Disease & Women:
How High Is Your Risk?
Excerpted from The Planned
Parenthood Women's Health Letter, May
1995, Vol. 2, No. 3
Today Americans know that heart disease
strikes both genders. One in nine women
between ages 45 and 64 and one in three
women after that age have some sort of cardiovascular
(heart and blood vessel) disease, according
to the American Heart Association. But even
though older women and men have equally
high risks, women remain underinformed and
Heart attack is the leading cause of death
in American women, claiming 250,000 female
lives annually, which is more than all forms
of cancer. Yet, when the Survival and Ventricular
Enlargement Study investigating team looked
at more than 2,000 male and female heart
patients at 150 hospitals and clinics throughout
the U.S. and Canada, it found that women
are diagnosed less promptly and referred
for further tests less often than men.
This same study showed that women are
less likely than men to receive life-saving
procedures such as clot-busting drugs and
coronary artery bypass surgery than men.
When women are referred for bypass surgery,
they are sicker and at a more symptomatic,
hard-to-treat stage of the illness, according
to a July 1991 New England Journal of
The most distressing fact of all: Women
who have heart attacks are twice as likely
as men to die -- many within the following
Just why are women on the losing end of
Some Claim Gender Bias Increases Women's
"Until recently, heart disease has
been considered a man's disease," explains
Michael Mil ler, M.D., director of preventive
cardiology at the University of Maryland
Medical Center. Most of the research on
coronary artery disease -- the type of heart
problem that leads to most heart attacks--has
been done on men. Women have been thought
to be exempt from risk.
"The stereotype of the overweight,
stressed-out, middle-aged guy keeling over
from a heart attack at work or while shoveling
snow has been viewed as the typical heart
disease patient," says Miller. "The
fact is, women keel over from shoveling
Unfortunately, women's chest pains and
other symptoms have often been ignored or
misdiagnosed and waved off as psychological
symptoms of depression or anxiety, says
Grace Warner, M.D., attending cardiologist
and codirector of the noninvasive laboratory
of cardiac testing at Arizona Heart Institute,
Ageism May Play a Deadly Role
When women are properly diagnosed and
referred, they are not always treated as
aggressively as men, according to Elsa Grace-Giardina,
M.D., director of the Center for Women's
Health at Columbia Presbyterian Medical
Center, in New York City.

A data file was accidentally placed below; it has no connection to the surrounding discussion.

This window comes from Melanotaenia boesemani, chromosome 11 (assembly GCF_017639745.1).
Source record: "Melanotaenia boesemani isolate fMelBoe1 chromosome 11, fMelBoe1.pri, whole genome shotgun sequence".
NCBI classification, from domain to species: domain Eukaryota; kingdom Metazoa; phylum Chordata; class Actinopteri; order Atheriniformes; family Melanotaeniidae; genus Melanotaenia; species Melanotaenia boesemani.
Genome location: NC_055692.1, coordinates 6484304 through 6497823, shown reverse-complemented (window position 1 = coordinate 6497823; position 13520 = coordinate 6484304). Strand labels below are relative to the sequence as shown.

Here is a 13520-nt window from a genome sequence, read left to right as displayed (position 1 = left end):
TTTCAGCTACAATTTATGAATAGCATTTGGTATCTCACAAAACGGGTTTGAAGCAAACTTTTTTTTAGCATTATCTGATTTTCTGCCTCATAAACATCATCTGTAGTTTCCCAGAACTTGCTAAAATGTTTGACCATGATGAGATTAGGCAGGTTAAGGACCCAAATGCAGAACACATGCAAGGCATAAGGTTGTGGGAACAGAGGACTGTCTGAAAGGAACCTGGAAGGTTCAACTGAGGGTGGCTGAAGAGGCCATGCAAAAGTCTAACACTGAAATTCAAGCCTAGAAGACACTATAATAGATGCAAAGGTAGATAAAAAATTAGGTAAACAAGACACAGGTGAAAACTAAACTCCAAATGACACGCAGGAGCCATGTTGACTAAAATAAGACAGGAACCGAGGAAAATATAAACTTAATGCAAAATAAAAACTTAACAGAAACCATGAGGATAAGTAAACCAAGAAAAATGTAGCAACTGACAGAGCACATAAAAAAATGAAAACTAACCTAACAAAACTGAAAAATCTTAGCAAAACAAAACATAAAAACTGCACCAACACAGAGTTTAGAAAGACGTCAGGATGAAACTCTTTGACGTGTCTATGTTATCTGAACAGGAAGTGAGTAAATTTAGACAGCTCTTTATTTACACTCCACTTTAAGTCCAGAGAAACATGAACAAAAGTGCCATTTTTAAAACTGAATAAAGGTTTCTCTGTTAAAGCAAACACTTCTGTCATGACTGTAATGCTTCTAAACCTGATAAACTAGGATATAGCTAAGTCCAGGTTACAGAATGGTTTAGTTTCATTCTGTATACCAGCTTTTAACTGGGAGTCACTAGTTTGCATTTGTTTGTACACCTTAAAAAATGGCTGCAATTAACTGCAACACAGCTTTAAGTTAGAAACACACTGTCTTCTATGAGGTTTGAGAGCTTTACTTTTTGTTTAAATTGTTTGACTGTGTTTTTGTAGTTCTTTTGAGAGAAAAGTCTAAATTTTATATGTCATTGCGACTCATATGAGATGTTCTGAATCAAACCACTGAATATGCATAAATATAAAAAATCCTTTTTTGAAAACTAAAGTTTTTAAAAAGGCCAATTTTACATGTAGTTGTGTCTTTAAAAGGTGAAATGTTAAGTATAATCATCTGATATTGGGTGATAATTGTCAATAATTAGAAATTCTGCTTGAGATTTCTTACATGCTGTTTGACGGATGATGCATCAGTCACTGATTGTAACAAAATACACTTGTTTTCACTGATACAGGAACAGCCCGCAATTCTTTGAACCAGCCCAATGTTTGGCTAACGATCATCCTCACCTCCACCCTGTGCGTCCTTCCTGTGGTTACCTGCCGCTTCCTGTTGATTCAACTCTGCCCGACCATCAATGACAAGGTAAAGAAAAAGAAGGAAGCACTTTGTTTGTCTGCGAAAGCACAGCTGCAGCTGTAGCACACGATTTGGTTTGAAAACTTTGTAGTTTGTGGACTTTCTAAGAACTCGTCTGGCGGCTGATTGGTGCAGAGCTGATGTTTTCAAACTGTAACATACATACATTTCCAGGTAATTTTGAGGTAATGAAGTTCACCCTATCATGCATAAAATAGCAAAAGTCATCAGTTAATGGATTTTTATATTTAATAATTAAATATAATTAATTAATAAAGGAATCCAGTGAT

A typical male heart patient is in his
40s or 50s, which are considered prime productive
years, says Grace-Giardina. A woman, on
the other hand, is protected before age
50 against heart disease by estrogen. Once
she reaches menopause and loses estrogen,
however, her risk of heart disease is equivalent
to a man's risk. Indeed, one in three women
after 65 is at risk for coronary heart disease.
But by then, a woman may be viewed as past
her prime and treated less aggressively
than a younger man.
Don't Ignore Symptoms
"Women themselves have not taken
symptoms seriously nor seen themselves at
risk for heart attack," adds Grace-Giardina.
Studies show that more than a third of all
heart attacks in women, versus one in four
in men, go unnoticed or unreported by victims.
The fact is that the typical textbook
symptom -- a heavy pressure on the chest
-- may be typical for men but not for women.
Women's symptoms tend to be more subtle.
"If a woman doesn't recognize these
symptoms as a sign of heart problem, she
may not go to the doctor or emergency room,"
says Grace-Giardina. But for maximum effect,
the clot-busting drugs should be administered
within the first four to six hours. If she
does not receive clot-busting drugs, the
heart attack is greater and her full recovery
Many Experts Claim There Is No Gender
The gender notion has recently been challenged
by a study conducted by Daniel B. Mark,
M.D., assistant professor of medicine, division
of cardiology, Duke University Medical Center,
in Durham, North Carolina. Mark looked at
the attitudes of 15 cardiologists who sent
280 men and 130 women for exercise tests
for suspected heart disease.
As with other studies, the men were substantially
more likely than women to receive follow-up
tests. But the doctors said that differences
in the women's conditions and their advanced
age were the reasons they were not referred
for the cardiac catheterization procedure.
Catheterization is an invasive test that
involves inserting tubes into blood vessels
of the arm and then injecting dye through
the tube so blocked vessels can be seen
on an X-ray. It's considered the gold standard
diagnostic test that determines if surgery
or another treatment is in a patient's future.
To conclude that the poorer outcome of
women with heart disease is due to gender
bias requires looking at men and women of
the same age, Mark states. He goes on to
say in a recent New York Times article that
if you study both men and women who are
otherwise the same with the only difference
being gender, you'll find that the treatments
are very similar.
Standard Tests Aren't Sensitive Enough
Some experts argue that Mark's study is
flawed because the doctors relied on the
standard exercise stress test to diagnose
patients--a test that is notoriously inaccurate
for women. "It's difficult for a 70-year-old
woman to exercise enough on the treadmill
test to get her heart rate up," says
Miller. "As a result, there are a lot